Before partition, Sindhi, for example enjoyed the status of being lingua franca and the official and educational language of its land. Dr Tariq Rahman, the famous sociolinguist of Pakistan, supports this view and says:
“Sindhi is probably the oldest written language of Pakistan. Even when Persian was the official language of the Muslim rulers of Sindh, Sindhi was given more importance in the educational institutions of Sindh than the other languages of Pakistan were in the areas where they were spoken. From the 17th century onwards, a number of religious and other books were written in Sindhi and were probably part of the curricula of religious seminaries. It was the only indigenous Pakistani language which was taught officially by the British at various levels of education.”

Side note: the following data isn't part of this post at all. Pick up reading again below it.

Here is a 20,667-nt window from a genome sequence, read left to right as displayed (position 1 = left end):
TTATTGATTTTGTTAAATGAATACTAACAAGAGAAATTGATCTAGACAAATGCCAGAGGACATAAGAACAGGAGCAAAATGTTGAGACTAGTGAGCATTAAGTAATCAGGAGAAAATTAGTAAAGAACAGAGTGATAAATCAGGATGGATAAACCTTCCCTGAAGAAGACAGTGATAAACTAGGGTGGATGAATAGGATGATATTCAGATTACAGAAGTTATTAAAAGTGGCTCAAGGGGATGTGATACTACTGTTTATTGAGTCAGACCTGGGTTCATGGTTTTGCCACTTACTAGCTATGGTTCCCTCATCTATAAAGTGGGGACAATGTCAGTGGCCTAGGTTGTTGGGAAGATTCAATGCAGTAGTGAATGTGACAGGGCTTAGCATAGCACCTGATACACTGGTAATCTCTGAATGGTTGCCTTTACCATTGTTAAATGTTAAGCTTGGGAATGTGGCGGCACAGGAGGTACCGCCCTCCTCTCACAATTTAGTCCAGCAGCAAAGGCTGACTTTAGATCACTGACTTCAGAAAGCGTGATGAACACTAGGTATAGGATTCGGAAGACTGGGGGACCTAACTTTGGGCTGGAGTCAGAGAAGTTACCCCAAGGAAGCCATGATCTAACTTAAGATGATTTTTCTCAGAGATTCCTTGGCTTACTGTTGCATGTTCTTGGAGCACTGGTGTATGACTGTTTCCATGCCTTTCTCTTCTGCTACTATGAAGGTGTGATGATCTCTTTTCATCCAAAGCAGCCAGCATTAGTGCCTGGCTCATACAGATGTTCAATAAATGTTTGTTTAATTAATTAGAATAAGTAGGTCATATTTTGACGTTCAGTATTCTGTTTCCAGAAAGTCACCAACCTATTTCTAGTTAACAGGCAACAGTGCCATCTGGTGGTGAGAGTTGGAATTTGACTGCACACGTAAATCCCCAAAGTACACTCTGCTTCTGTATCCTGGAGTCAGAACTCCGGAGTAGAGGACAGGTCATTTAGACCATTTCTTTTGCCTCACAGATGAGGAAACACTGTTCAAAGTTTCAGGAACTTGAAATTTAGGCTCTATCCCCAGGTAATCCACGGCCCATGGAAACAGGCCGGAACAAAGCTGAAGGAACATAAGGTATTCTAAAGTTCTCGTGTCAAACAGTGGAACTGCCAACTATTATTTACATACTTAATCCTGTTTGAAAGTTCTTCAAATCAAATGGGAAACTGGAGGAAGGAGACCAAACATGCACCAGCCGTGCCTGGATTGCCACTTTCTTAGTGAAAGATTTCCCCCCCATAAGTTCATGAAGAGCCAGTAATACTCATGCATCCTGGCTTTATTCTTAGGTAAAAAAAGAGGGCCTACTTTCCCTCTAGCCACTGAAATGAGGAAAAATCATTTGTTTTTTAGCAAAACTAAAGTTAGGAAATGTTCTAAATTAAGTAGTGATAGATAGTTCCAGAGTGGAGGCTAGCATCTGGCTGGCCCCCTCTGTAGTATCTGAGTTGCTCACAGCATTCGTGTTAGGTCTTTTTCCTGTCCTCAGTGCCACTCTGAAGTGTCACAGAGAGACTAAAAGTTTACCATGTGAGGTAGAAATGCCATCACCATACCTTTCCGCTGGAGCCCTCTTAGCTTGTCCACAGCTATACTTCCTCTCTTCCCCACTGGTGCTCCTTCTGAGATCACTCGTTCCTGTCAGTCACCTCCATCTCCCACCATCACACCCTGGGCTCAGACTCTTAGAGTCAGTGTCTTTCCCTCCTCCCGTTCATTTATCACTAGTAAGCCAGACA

After partition, Urdu, spoken by not more than 8 per cent of the total population as its mother tongue, was made the national language of the country, ignoring all other languages which were of great historical, cultural, social and literary importance. For example, Sindhi has been:
“spoken in the region of Sindh at the time of compilation of the Vedas (1500–1200 bce) or perhaps some centuries before that. Glimpses of that dialect can be seen to some extent in the literary language of the hymns of the Rigveda.” – Encyclopedia Britannica

This led to language riots across the country at different levels and at different times; the worst example is when the riots erupted in the then East Pakistan (now Bangladesh) in which the students of University of Dhaka participated more actively than the others, and demonstrated on the historical day of February 21, 1952. It was quite a tragic day in history when the police killed many of the student demonstrators which, later on, would be recognised as the International Mother Language Day by UNSECO.

The sad chapter of ‘language riots’ in Sindh is also a kind of a bad mark on the country’s history which took many precious lives over the issue.